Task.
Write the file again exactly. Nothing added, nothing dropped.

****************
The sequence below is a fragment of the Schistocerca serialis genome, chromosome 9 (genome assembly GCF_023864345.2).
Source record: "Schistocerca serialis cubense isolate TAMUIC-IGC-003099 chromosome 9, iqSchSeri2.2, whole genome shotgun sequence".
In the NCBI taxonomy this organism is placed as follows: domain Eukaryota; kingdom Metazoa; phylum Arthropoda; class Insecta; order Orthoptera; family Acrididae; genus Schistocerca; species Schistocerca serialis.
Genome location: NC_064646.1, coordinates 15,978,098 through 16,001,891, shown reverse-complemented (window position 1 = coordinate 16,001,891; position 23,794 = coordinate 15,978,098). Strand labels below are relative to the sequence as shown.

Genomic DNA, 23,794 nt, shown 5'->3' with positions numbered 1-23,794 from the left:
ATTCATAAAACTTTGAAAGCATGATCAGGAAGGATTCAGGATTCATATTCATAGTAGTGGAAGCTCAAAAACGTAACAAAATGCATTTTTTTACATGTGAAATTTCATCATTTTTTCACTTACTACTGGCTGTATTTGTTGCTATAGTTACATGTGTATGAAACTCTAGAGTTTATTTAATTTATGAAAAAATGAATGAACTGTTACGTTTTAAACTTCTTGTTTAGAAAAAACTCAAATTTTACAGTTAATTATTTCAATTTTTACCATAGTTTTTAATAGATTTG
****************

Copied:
The sequence below is a fragment of the Schistocerca serialis genome, chromosome 9 (genome assembly GCF_023864345.2).
Source record: "Schistocerca serialis cubense isolate TAMUIC-IGC-003099 chromosome 9, iqSchSeri2.2, whole genome shotgun sequence".
In the NCBI taxonomy this organism is placed as follows: domain Eukaryota; kingdom Metazoa; phylum Arthropoda; class Insecta; order Orthoptera; family Acrididae; genus Schistocerca; species Schistocerca serialis.
Genome location: NC_064646.1, coordinates 15,978,098 through 16,001,891, shown reverse-complemented (window position 1 = coordinate 16,001,891; position 23,794 = coordinate 15,978,098). Strand labels below are relative to the sequence as shown.

Genomic DNA, 23,794 nt, shown 5'->3' with positions numbered 1-23,794 from the left:
ATTCATAAAACTTTGAAAGCATGATCAGGAAGGATTCAGGATTCATATTCATAGTAGTGGAAGCTCAAAAACGTAACAAAATGCATTTTTTTACATGTGAAATTTCATCATTTTTTCACTTACTACTGGCTGTATTTGTTGCTATAGTTACATGTGTATGAAACTCTAGAGTTTATTTAATTTATGAAAAAATGAATGAACTGTTACGTTTTAAACTTCTTGTTTAGAAAAAACTCAAATTTTACAGTTAATTATTTCAATTTTTACCATAGTTTTTAATAGATTTG